Monday, October 13, 2014

Feeling Good

Despite the more negative tone of my last post, I'm actually feeling pretty good about things these days.  No, Flying Swordsmen didn't turn out the way I'd like it to have turned out.  But it was a pretty solid effort, I think. 

Chanbara is coming along more smoothly, although more slowly thanks to all of my grad school work.  In fact, I should be writing up a reflection to a chapter in one of the books right now, but I'm blogging instead. 

For one thing, I'm much more familiar with Japanese jidai-geki (period piece) and chanbara (samurai/ninja action) film/TV.  A decade in Japan can do that.  The tropes come to me much more easily than wuxia.  Don't get me wrong, I've watched plenty of Chinese fantasy action movies and read some of the books.  I know it well.  I just know samurai/ninja stuff better. 

The other thing is that Chanbara is really lending itself to more D&D style play.  It won't play exactly like D&D, but since the conceit is "fighting monsters to take their stuff and give it to your lord" it plays similarly to standard D&D.  Without the treasure hunting element, Flying Swordsmen has the potential to bog down unless the players are active in seeking their own adventure, or the DM has a good system of hooks/events/complications to use to draw the players in.

A couple of weeks ago or so, I read some good things from the dreaded two-some of RPG Pundit and Zak S. (yeah, the "5E consultants from Hell," cue ominous music!) via G+.  Pundit pulled a quote from one of Zak's art history posts that really resonated with me.  Something along the lines of "don't let your inexperience with a genre hinder you, just take what elements of it you enjoy and rock them hard."  [Sorry, I find G+ too ephemeral to track town the actual quote from Pundit.  Zak's post is here.]  Zak was discussing art.  Pundit was discussing his RPG, Arrows of Indra.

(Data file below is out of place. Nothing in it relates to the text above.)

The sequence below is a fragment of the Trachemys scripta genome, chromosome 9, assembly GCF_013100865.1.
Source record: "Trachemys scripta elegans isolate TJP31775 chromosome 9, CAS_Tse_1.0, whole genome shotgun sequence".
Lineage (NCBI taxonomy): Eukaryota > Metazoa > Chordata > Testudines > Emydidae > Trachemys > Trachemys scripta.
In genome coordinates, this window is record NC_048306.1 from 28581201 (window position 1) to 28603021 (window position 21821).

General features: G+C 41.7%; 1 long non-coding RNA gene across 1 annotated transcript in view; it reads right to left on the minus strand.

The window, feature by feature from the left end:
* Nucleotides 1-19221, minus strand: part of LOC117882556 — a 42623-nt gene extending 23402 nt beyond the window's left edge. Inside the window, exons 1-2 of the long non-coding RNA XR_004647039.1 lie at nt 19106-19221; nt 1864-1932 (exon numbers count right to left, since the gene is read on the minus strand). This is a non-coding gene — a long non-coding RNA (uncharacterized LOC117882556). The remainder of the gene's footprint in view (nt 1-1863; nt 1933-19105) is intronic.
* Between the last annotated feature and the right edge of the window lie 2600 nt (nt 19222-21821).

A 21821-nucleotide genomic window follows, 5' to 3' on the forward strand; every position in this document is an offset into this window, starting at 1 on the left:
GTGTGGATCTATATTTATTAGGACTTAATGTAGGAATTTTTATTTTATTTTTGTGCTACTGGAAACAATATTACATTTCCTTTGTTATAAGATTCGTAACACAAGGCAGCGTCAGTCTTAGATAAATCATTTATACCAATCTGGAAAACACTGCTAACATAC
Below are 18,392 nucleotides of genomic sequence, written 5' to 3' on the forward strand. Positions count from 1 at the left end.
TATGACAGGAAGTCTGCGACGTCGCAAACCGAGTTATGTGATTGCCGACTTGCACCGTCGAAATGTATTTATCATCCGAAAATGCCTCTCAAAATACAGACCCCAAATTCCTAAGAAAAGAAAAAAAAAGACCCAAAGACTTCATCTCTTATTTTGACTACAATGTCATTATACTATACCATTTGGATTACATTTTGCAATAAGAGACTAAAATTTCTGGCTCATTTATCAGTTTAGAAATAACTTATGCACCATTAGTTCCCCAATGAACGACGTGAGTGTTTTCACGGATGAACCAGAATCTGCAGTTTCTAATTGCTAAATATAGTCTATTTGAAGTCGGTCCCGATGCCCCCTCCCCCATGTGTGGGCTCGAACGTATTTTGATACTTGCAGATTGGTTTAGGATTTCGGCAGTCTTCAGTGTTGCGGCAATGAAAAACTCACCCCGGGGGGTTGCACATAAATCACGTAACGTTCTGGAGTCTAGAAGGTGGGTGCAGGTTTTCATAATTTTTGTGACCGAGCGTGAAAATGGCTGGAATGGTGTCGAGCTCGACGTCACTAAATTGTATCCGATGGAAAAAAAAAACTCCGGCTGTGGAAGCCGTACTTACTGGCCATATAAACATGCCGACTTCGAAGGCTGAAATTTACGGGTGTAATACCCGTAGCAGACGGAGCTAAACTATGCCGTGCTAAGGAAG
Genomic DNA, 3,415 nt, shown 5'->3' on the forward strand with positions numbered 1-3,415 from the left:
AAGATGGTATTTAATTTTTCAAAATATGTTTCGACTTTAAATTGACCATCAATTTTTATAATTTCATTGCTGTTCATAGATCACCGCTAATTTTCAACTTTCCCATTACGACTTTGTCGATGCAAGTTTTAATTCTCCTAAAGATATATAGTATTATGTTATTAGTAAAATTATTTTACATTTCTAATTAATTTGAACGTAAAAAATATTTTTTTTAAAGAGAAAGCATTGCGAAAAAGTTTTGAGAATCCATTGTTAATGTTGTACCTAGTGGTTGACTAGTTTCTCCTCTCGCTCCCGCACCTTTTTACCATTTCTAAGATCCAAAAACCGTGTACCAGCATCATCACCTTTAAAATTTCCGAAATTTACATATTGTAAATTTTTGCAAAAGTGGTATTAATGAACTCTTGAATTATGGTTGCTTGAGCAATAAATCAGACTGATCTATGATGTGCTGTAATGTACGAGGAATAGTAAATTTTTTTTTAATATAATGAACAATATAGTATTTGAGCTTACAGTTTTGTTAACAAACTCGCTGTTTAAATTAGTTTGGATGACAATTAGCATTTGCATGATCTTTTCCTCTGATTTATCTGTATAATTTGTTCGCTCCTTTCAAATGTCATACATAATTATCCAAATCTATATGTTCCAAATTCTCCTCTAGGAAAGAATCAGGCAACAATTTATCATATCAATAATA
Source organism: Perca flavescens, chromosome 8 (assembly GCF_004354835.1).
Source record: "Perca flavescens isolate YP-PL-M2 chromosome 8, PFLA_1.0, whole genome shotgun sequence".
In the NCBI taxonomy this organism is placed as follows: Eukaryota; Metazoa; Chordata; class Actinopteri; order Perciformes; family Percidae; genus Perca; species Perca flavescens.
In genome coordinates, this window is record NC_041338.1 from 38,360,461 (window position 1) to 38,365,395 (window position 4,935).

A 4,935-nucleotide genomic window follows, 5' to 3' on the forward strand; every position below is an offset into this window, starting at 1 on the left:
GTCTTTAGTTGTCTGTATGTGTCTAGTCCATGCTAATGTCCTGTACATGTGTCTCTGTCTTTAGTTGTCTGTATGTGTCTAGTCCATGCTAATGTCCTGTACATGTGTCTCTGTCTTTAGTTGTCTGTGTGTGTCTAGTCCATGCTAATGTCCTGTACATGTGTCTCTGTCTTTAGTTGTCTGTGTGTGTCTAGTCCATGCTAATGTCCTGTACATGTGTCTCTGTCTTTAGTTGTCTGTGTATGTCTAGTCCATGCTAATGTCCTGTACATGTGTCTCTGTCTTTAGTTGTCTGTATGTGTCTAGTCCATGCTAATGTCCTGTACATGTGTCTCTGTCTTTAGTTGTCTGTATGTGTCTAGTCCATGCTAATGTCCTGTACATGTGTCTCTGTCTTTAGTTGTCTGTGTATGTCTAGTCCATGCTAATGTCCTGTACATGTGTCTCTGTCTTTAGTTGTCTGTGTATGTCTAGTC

That's one of the things that inspired me to write my last post.  Flying Swordsmen has enough in it for someone like me to take it, identify the things about wuxia that I think are cool, and play the hell out of them. 

Today, Dariel at Hari Ragat posted something relevant.  So did Bedrock Games about their upcoming wuxia game, Wandering Heroes of Ogre Gate.

I used to worry about the people who don't like OA/Al Qadim/whatever non-Middle-Earth/Hyboria/Westeros mashup because they think it's "D&D in Funny Hats."  As a player or DM, I wanted to get more into the setting/characters/tropes that make these settings distinct.  Then I got over it.

But as a game designer, I was still worrying about that.  I wanted FS to be more than that.  I still want Chanbara to be more than that.  And Dariel's post is spot on about that.  Use what works in the D&D system, if that's what you're basing your game on, but find some mechanics that will reinforce the setting tropes.  I think I fell short in Flying Swordsmen on that account, but I've got it covered in Chanbara.